In their long, tortured history, seldom have the Boston Red Sox entered a postseason series as the team experiencing less pressure -- self-generated or otherwise. Go 85 years between championships, and every series feels pressurized.
Not this time.
When the Red Sox open their American League Division Series against the Oakland A's tonight, it's the A's who will be faced with expectations.
The A's may have won nearly 400 games over the last four regular seasons, but when it comes to October, they haven't won a thing.
In 2000 and 2001, the A's were bounced in the first round by the New York Yankees. Last fall, they fell victim to the Minnesota Twins. Now, here they are again, still trying to figure out a way to get to the League Championship Series.
Winners of three of last four AL West titles -- with one wild-card appearance thrown in -- Oakland's accomplishments are not insignificant. Beyond the A's, only the Atlanta Braves and the Yankees have qualified for the postseason in each of the last four seasons. And both the Braves and Yankees have, conservatively speaking, three times the resources of the A's.
But the A's don't have much to show for their regular season excellence. In between some miserable stretches in the late 1970s and again in the mid-1990s, the A's have a proud championship tradition, winning world titles in 1972, 1973, 1974 and 1989, while winning league pennants in 1988 and 1990.
If these A's are to match up with those A's, they need to win a postseason series or two. Fast.
``We're not going to be this good forever,'' acknowledged Game 1 starter Tim Hudson. ``Our window of opportunity is smaller every year, and we need to take advantage of it now.''
Hudson's right. For all of Billy Beane's brilliance, the A's can't reasonably expect to challenge for a championship every year. Economics won't allow it.
The A's have already lost Johnny Damon and Jason Giambi to free agency. Miguel Tejada will soon follow. Before long, it will be too expensive for the A's to retain homegrown stars such as Hudson, Barry Zito, Mark Mulder and Eric Chavez. Chavez is eligible for free agency after the 2004 season.
The exodus of talent isn't likely to slow without a new ballpark, for which there are currently no plans.
In Michael Lewis' best seller, "Moneyball,'' Beane was famously quoted as saying that his job was to get the A's to the playoffs. What they do once they get there, Beane suggested, was beyond his control.
Some found this logic disingenuous and a not-too-subtle way for Beane to pass blame for his team's playoff failures.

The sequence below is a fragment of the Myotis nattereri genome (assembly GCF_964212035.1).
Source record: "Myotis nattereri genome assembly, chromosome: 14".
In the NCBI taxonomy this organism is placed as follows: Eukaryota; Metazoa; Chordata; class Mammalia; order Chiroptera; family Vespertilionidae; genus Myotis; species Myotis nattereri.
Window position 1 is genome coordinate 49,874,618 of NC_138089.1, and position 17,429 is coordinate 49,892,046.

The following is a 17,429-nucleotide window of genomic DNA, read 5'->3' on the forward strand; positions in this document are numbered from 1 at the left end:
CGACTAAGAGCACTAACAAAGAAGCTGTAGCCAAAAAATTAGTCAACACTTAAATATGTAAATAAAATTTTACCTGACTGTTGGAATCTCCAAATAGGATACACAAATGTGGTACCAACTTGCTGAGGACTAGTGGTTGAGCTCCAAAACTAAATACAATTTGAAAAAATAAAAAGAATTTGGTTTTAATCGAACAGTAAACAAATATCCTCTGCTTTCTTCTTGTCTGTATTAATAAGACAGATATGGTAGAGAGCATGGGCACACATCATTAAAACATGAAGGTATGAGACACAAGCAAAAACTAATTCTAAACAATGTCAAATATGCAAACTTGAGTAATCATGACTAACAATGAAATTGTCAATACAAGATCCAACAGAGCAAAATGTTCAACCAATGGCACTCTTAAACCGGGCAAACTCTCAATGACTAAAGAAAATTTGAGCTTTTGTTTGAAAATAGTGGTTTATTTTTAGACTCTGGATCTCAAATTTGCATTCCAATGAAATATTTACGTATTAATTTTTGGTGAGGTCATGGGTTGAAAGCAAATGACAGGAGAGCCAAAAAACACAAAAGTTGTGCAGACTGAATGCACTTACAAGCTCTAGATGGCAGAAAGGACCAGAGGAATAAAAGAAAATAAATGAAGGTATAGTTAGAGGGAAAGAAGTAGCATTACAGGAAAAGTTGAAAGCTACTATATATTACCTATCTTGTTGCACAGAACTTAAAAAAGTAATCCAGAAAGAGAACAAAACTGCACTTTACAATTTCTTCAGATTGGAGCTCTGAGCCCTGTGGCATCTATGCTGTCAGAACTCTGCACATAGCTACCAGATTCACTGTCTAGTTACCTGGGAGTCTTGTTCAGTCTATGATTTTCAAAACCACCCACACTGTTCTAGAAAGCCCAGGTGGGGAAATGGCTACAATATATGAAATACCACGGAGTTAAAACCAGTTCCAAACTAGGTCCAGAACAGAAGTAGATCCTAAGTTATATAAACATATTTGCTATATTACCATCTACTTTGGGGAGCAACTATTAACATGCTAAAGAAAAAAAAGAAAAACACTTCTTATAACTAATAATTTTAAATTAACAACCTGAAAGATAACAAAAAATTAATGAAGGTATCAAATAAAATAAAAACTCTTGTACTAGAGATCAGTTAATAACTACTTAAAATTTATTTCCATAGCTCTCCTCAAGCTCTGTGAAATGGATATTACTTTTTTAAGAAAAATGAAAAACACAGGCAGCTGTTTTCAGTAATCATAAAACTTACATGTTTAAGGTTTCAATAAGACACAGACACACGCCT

But the fact is, Beane had a point. There is, as Beane likes to say, a ``certain randomness'' about the postseason. Favorites lose; underdogs win. The ball sometimes takes a funny bounce, a theory to which the Sox can surely attest.
``Look at the Kansas City Royals of the 1970s,'' said Toronto GM J.P. Ricciardi, Beane's former assistant and his closest friend in the game. ``All those years, they couldn't beat the Yankees (in the ALCS), couldn't beat the Yankees. Then, they finally do, and get to the World Series (in 1980) and lose. They were still a great team. I don't think Billy has to apologize for anything.''
Still, it's as if the A's can hear their biological clocks ticking. If their Big Three -- Hudson, Zito and Mulder -- eventually leave, all the prescient projections and statistical methodology in the world aren't necessarily going to replace them.
The Red Sox have their own issues, of course.
After next season, Pedro Martinez, Nomar Garciaparra, Derek Lowe, Trot Nixon and Jason Varitek are free agent-eligible. Even with one of the handful of biggest payrolls in the game and revenues in the top three, it would seem impossible for the Sox to retain them all.
Tough decisions will have to be made. And if some of the stars appear unsignable, the Sox may be forced into dealing some of them off to get some compensation than a draft pick in return.
But the Red Sox can start over. If they lose a star player or two, they can sign others to replace them. Thanks to a substantial scouting budget, general manager Theo Epstein can take some chances with draft picks.
The Sox, in other words, can spend their way back to contention. Perhaps not as freely as the Yankees, but certainly with more ease than the budget-conscious A's.
The time is now.
``There's two ways of looking at it,'' reflects Beane of past playoff disappointments. ``No. 1, there's nothing I can do about it. No. 2, I thought the 2001 club was the best team we've had here and we didn't win it. So my mindset is, we're in. It doesn't matter who's on the roster and who's not.
``The whole thing gives me a sense of balance -- knowing that if I get us there enough times, we're going to win it. It allows me to know that every year, we have a chance.''
But for how long?
Sean McAdam of the Providence (R.I.) Journal covers baseball for ESPN.com.